The good, the bad, and the best things

I often find myself telling people that one of the most satisfying aspects of playing in my quartet is the comfort I get in knowing that everything that has our name attached to it comes from a place of good. And quite frankly, if that weren’t the case, I’d be out the door faster than you could say thatsnevergoingtohappen. So I often wonder how other people do it. You know, work without the best intentions.

Thoughts from the bench

In May of this year, I started experiencing numbness and tingling in my left hand, severe pain in my left shoulder. The pain was not caused by any trauma. After spending six months abstaining from playing and seeking weekly treatment from a handful of specialists, I’m still searching for an answer as to why I am in pain.

On Inspiration

In many fields, but especially music, the one theory that gets a lot of attention is the 10,000-hour rule. It basically states that it takes at least 10,000 hours of practice or study to achieve an expert level of performance. And we musicians take this to heart, because to a certain extent, it’s absolutely true. Those 10,000 hours, or 10 years, or even 20 years, or MORE, are what it takes to have a solid enough technical foundation to make it in the professional realm. But there is an aspect of music-making that the 10,000 hour rule does not necessarily take into account: Inspiration, spontaneity, creativity.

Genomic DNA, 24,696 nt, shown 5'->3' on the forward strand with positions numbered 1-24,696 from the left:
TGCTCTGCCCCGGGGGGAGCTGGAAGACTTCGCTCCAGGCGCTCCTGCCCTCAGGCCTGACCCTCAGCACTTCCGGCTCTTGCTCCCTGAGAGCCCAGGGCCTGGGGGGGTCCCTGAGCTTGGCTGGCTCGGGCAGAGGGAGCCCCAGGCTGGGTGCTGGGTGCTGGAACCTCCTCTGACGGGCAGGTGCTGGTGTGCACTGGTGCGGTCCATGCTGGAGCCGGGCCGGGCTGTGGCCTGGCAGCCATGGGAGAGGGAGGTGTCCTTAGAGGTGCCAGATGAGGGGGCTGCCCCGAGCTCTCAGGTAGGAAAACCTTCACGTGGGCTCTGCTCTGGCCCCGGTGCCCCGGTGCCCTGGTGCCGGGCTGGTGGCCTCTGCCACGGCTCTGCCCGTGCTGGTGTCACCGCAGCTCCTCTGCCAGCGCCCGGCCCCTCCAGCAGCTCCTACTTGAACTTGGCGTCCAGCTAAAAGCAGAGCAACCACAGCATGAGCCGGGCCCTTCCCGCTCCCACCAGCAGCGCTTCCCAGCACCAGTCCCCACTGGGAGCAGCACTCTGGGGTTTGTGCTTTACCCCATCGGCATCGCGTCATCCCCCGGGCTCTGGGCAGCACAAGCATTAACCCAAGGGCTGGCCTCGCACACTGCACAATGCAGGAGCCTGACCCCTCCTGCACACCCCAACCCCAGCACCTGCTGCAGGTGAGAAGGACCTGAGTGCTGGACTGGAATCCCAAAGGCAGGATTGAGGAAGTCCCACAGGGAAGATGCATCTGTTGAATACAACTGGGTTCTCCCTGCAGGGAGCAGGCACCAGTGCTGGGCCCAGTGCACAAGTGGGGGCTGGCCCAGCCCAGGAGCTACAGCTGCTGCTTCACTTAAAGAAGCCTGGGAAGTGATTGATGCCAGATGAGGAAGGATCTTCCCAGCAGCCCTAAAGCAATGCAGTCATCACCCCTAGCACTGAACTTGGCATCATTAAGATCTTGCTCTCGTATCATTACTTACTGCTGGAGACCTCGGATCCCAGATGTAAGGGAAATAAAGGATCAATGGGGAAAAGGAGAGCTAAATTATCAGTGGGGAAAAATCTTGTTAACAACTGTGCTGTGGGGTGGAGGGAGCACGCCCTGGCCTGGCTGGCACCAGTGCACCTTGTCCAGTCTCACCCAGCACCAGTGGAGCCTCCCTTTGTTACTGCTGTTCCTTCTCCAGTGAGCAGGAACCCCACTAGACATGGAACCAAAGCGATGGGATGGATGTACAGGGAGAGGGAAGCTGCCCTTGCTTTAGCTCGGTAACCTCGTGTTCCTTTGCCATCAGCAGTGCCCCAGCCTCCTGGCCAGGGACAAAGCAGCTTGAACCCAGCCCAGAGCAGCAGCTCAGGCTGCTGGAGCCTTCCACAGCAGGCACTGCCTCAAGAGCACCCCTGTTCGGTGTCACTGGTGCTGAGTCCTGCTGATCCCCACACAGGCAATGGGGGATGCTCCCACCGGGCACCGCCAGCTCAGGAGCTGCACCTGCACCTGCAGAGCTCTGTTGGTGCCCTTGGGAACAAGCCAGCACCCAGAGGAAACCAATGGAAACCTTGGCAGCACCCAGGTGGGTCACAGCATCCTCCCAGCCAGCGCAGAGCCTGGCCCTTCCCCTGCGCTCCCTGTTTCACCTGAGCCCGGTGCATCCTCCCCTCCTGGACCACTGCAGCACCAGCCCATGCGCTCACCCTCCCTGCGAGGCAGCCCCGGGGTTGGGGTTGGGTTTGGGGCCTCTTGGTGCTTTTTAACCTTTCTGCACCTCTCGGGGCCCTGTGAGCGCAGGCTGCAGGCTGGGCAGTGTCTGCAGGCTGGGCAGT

More than just the music

Just recently, I went sifting through a stack of old journals that I found in my bedroom at my parent’s house. When I say stack, I mean stack! — Those things were my means of survival in navigating through the forest of insecurity, doubt, and self consciousness that always seem to surround most vulnerable high schoolers. Most of what I wrote about is now insignificant; what I did that day, how annoying it was when my mom told me to practice, or a detailed account of my accidental interaction with the object of my affection, so I was delighted when I found these words: “When I grow up, I want to live in Chicago close to my family, and play in a string quartet”.